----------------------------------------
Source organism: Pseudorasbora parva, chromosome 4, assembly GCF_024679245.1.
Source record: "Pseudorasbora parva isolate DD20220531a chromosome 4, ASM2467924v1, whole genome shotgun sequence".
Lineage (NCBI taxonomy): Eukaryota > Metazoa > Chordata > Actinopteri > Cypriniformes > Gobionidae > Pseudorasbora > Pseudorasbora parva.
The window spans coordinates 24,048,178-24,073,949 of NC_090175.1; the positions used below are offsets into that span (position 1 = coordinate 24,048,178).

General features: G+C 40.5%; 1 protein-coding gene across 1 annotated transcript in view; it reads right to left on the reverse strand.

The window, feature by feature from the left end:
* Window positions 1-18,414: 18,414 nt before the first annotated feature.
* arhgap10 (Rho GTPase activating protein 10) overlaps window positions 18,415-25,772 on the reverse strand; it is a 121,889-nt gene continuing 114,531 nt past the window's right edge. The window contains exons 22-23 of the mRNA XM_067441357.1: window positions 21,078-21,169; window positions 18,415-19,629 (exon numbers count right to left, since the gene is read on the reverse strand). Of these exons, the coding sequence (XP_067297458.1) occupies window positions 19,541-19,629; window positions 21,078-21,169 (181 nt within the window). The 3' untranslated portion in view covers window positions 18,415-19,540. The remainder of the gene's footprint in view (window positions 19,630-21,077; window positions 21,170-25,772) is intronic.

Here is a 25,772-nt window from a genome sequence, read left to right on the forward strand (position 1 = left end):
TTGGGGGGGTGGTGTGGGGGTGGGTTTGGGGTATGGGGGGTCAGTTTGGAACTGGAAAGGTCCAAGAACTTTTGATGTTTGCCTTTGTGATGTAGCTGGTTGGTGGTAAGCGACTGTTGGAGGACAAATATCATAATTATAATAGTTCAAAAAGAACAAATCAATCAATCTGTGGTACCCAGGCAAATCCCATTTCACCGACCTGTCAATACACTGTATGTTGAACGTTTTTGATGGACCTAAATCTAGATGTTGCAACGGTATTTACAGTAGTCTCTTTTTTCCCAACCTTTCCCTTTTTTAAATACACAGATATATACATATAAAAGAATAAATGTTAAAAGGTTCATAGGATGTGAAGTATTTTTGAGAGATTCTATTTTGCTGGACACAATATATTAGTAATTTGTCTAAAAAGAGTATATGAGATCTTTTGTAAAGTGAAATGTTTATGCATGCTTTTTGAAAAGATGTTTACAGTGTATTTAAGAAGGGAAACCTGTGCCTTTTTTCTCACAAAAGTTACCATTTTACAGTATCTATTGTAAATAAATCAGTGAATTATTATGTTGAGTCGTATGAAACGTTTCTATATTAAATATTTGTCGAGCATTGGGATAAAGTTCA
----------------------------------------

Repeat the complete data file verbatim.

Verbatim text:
Source organism: Pseudorasbora parva, chromosome 4, assembly GCF_024679245.1.
Source record: "Pseudorasbora parva isolate DD20220531a chromosome 4, ASM2467924v1, whole genome shotgun sequence".
Lineage (NCBI taxonomy): Eukaryota > Metazoa > Chordata > Actinopteri > Cypriniformes > Gobionidae > Pseudorasbora > Pseudorasbora parva.
The window spans coordinates 24,048,178-24,073,949 of NC_090175.1; the positions used below are offsets into that span (position 1 = coordinate 24,048,178).

General features: G+C 40.5%; 1 protein-coding gene across 1 annotated transcript in view; it reads right to left on the reverse strand.

The window, feature by feature from the left end:
* Window positions 1-18,414: 18,414 nt before the first annotated feature.
* arhgap10 (Rho GTPase activating protein 10) overlaps window positions 18,415-25,772 on the reverse strand; it is a 121,889-nt gene continuing 114,531 nt past the window's right edge. The window contains exons 22-23 of the mRNA XM_067441357.1: window positions 21,078-21,169; window positions 18,415-19,629 (exon numbers count right to left, since the gene is read on the reverse strand). Of these exons, the coding sequence (XP_067297458.1) occupies window positions 19,541-19,629; window positions 21,078-21,169 (181 nt within the window). The 3' untranslated portion in view covers window positions 18,415-19,540. The remainder of the gene's footprint in view (window positions 19,630-21,077; window positions 21,170-25,772) is intronic.

Here is a 25,772-nt window from a genome sequence, read left to right on the forward strand (position 1 = left end):
TTGGGGGGGTGGTGTGGGGGTGGGTTTGGGGTATGGGGGGTCAGTTTGGAACTGGAAAGGTCCAAGAACTTTTGATGTTTGCCTTTGTGATGTAGCTGGTTGGTGGTAAGCGACTGTTGGAGGACAAATATCATAATTATAATAGTTCAAAAAGAACAAATCAATCAATCTGTGGTACCCAGGCAAATCCCATTTCACCGACCTGTCAATACACTGTATGTTGAACGTTTTTGATGGACCTAAATCTAGATGTTGCAACGGTATTTACAGTAGTCTCTTTTTTCCCAACCTTTCCCTTTTTTAAATACACAGATATATACATATAAAAGAATAAATGTTAAAAGGTTCATAGGATGTGAAGTATTTTTGAGAGATTCTATTTTGCTGGACACAATATATTAGTAATTTGTCTAAAAAGAGTATATGAGATCTTTTGTAAAGTGAAATGTTTATGCATGCTTTTTGAAAAGATGTTTACAGTGTATTTAAGAAGGGAAACCTGTGCCTTTTTTCTCACAAAAGTTACCATTTTACAGTATCTATTGTAAATAAATCAGTGAATTATTATGTTGAGTCGTATGAAACGTTTCTATATTAAATATTTGTCGAGCATTGGGATAAAGTTCA